*A note from Lynn Fields of Kingwood: “The first time I made this recipe, I used the amounts given in the original recipe and made an 11"x 7" dish. I knew I would need more to feed a bigger crowd, so I used 50% more ingredients to make a 9"x 13" dish for Thanksgiving. I used four eggs plus a tablespoon of water in the larger recipe. Otherwise, everything else increased by 50% rather easily. In addition to the red peppers and green onions, I stretched the larger batch with a half of a green bell pepper.”

My Gritty Shortbread Cookies

These are great cookies with a strong lemon flavor and a subtle kick of ginger and cardamom.


1 1/2 cups all-purpose flour

1/2 teaspoon baking powder

1/2 cup + 1 tablespoon grits, I like to use Geechie Boy Unicorn cornmeal (it is pink!)

1 1/2 sticks unsalted butter, room temperature

3/4 cup granulated sugar

1 large egg, room temperature

1/2 teaspoon salt

1/2 teaspoon ground ginger

1/4 teaspoon cardamom

1 tablespoon lemon zest

Directions: Preheat oven to 350 degrees. Sift together flour and baking powder. Stir in cornmeal and set aside. Mix butter and sugar until fluffy. Add the egg and beat well. Add salt, lemon zest ginger and cardamom and combine well. Add dry ingredients and mix until just combined. Divide dough in 2 equal pieces. Cover both with plastic wrap and place in fridge until well chilled, about 15 minutes. Remove plastic wrap and, using a tablespoon, scoop a large tablespoon of dough onto a parchment lined cookie sheet. Gently press down to form 2-inch ovals. Place in preheated oven and bake until edges are lightly golden brown golden, about 10-12 minutes. Move to a wire rack to cool.

Lemon Curd Ginger Frosting (optional)

Makes 4 1/4 cups


3 8-ounce packages cream cheese, room temperature

1 11 1/4-ounce jar lemon curd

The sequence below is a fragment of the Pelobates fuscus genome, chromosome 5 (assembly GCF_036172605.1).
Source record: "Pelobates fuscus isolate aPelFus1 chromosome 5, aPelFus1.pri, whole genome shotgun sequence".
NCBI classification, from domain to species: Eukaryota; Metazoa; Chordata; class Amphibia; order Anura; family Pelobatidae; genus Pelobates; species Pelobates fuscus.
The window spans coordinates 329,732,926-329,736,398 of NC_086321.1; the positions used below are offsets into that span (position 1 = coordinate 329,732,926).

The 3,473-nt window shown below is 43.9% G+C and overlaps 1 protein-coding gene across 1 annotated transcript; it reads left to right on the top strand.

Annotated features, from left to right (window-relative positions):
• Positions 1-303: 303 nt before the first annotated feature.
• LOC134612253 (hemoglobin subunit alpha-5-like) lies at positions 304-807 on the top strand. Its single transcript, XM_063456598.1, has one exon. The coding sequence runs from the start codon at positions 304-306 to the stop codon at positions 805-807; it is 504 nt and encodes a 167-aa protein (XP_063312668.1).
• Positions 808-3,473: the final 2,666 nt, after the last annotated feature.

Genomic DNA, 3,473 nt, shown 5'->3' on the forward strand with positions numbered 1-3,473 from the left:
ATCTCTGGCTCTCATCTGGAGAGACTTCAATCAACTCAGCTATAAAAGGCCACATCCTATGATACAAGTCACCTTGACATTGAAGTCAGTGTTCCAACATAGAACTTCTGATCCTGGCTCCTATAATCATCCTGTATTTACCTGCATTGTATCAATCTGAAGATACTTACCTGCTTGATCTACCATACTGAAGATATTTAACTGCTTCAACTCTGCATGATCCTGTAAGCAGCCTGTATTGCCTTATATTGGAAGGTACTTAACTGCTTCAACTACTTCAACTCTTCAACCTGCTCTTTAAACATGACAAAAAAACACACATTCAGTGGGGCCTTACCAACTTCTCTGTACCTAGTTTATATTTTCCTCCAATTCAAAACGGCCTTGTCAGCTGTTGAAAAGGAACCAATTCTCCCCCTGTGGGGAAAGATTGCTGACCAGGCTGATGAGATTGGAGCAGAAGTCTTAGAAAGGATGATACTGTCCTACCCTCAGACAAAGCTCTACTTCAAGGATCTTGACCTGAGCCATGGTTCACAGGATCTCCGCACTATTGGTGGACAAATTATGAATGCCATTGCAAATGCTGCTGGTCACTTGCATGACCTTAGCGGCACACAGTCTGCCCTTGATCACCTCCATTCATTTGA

1 1/4 cup powdered sugar

1 tablespoon lemon zest

1/2 teaspoon ground ginger

DIRECTIONS: Using electric mixer, beat cream cheese and curd in large bowl until smooth. Add remaining ingredients and beat until well blended, about 2 minutes. This is great on cupcakes, too, topped with a small piece of candied ginger.

Karen Boughton
Author: Karen BoughtonEmail: This email address is being protected from spambots. You need JavaScript enabled to view it.
I grew up in a big, Greek, cooking family. I married my high school sweetheart and soon had three daughters. My husband and I worked in the family’s Greek restaurant, “Zorba’s,” for several years before moving to Baton Rouge and eventually Corpus Christi. There I taught microwave cooking classes for studio and on television for three years before moving to Kingwood in the late '80s. I reached out to learn more about regional and international foods, spending 16 years in management in private athletic/dining/country clubs for ClubCorp, where I embraced health and cooking. In 2008 I joined the Tribune Newspapers as food editor, the same time that I became a nutrition advisor and USANA Health Sciences Associate. These two passions have given me better health and the freedom to live life my way.